On this page I'll try to solve the two-dimensional pendulum problem in various ways, including using rational trigonometry.

I'll start with the simple pendulum, and then maybe the double one and arbitrary long ones.

The Simple Pendulum


The Lagrangian for the simple pendulum is $$ L = \frac{1}{2}mv^2 - mgh $$

With an appropriate choice of length, mass and time units, this can be written: $$ L = \frac{v^2}{2} - h $$

Using trigonometric functions

With trigonometric functions, the speed \(v\) and elevation \(h\) become respectively \(\dot\theta\) and \(1 - \cos(\theta)\).

The Lagrangian then becomes: $$ L = \frac{\dot{\theta}^2}{2} + \cos(\theta) - 1 $$

The Euler-Lagrange equation then gives:

$$ \ddot{\theta} = -\sin{\theta} $$

which we can turn into a first order derivative by considering \(\dot{\theta}\) as an additional variable.

Your browser can't display canvas.

Using only rational numbers

We're going to use the following rational parametrization of the circle:

$$\mathrm{M}(\mu) = (\frac{1-\mu^2}{1+\mu^2}, \frac{2\mu}{1+\mu^2}) $$

The squared speed becomes: $$ v^2 = \frac{4\dot{\mu}^2}{(1+\mu^2)^2} $$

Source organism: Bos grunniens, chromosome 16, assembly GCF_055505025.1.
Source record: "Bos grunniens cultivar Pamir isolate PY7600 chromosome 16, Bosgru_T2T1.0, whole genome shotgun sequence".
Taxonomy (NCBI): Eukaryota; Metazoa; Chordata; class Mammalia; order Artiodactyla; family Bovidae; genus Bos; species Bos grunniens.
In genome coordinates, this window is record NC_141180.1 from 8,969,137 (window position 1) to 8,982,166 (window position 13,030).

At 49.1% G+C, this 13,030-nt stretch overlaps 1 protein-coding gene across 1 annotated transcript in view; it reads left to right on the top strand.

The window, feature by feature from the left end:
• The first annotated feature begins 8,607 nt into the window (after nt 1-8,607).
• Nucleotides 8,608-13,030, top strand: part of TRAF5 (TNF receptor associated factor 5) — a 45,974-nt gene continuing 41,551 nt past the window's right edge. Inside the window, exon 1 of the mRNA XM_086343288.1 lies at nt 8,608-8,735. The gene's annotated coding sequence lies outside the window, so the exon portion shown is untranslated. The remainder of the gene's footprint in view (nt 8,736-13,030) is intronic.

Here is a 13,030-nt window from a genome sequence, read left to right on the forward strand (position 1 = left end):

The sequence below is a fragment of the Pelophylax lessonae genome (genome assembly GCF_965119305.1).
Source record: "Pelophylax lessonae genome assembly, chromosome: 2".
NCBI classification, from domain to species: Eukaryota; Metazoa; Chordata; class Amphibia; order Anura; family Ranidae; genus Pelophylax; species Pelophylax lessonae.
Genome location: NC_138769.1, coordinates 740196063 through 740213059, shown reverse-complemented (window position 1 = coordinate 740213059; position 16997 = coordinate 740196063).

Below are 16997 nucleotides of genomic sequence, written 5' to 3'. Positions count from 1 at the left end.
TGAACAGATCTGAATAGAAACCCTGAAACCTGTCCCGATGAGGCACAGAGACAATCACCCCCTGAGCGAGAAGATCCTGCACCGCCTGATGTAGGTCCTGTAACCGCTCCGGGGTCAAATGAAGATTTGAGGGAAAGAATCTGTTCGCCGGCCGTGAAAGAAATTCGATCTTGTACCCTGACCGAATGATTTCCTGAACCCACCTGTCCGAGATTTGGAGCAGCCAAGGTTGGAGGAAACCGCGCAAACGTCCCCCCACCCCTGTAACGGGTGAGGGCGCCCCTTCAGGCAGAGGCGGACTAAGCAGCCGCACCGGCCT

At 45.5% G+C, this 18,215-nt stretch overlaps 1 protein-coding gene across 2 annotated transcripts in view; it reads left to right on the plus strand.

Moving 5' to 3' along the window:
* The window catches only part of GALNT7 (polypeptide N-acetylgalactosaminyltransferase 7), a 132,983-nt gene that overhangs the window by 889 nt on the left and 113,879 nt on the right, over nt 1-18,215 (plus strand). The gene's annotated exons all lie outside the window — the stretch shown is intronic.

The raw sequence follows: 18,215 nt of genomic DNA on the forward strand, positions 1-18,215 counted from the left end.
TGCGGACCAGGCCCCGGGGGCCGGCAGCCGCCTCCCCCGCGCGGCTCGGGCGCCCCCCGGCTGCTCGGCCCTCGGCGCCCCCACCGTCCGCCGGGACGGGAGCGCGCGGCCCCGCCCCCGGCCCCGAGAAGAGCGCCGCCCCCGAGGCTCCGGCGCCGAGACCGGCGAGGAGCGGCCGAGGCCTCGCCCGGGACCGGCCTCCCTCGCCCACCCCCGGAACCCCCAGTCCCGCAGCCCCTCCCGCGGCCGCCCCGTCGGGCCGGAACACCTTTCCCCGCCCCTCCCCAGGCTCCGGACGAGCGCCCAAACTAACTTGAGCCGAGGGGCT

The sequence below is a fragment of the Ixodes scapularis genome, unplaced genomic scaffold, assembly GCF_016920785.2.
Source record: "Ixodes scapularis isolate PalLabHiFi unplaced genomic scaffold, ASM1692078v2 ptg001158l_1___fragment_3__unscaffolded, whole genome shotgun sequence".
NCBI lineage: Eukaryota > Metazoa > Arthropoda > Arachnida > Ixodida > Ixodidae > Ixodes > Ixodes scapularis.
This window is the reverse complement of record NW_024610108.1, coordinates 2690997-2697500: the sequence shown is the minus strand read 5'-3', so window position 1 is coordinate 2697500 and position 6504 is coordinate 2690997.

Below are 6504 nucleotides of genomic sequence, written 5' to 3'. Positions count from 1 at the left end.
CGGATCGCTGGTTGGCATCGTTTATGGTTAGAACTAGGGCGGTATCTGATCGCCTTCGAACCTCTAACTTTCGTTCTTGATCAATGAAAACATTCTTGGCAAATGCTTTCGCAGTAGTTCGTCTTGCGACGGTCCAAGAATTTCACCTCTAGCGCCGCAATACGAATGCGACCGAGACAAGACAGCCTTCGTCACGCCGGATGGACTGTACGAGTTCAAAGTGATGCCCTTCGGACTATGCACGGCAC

Thus the Lagragian is now: $$ L = \frac{2\dot{\mu}^2}{(1+\mu^2)^2} + \frac{1-\mu^2}{1+\mu^2} $$

And the Euler-Lagrange equation:

$$ \frac{d}{dt}(\frac{4\dot{\mu}}{(1+\mu^2)^2}) = -\frac{8\dot{\mu}^2\mu}{(1+\mu^2)^3} - \frac{4\mu}{(1+\mu^2)^2} $$

...turns into:

$$ \frac{4\ddot{\mu}}{(1+\mu^2)^2} - \frac{16\dot{\mu}^2\mu}{(1+\mu^2)^3} = -\frac{8\dot{\mu}^2\mu}{(1+\mu^2)^3} - \frac{4\mu}{(1+\mu^2)^2} $$ $$ \ddot{\mu} = \frac{2\dot{\mu}^2\mu}{1+\mu^2} - \mu $$

Dealing with the exceptional case

The naive approach described above has a major issue : it can not deal with full swings. Indeed the point $$\lim_{\mu\to\infty}\mathrm{M}(\mu) = (-1, 0)$$ can never be reached with that parametrization.

A simple solution is to switch to a different parametrization when it is expedient. $$\mathrm{N}(\nu) = (-\frac{1-\nu^2}{1+\nu^2}, -\frac{2\nu}{1+\nu^2}) $$

The dynamics should not be much different. Indeed there is only one sign change: $$ \ddot{\nu} = \frac{2\dot{\nu}^2\nu}{1+\nu^2} + \nu $$

We then need a relation between \(\mu\) and \(\nu\). That is, we must find the solution to $$ \mathrm{M}(\mu) = \mathrm{N}(\nu)$$

It is not too hard to see that $$ \nu = -\frac{1}{\mu} $$ is a solution, as long as \(\mu\ne 0\).

From this we can derive the relation between the generalized velocities $$ \dot{\nu} = \frac{\dot\mu}{\mu^2},\qquad \dot{\mu} = \frac{\dot\nu}{\nu^2} $$ Your browser can't display canvas.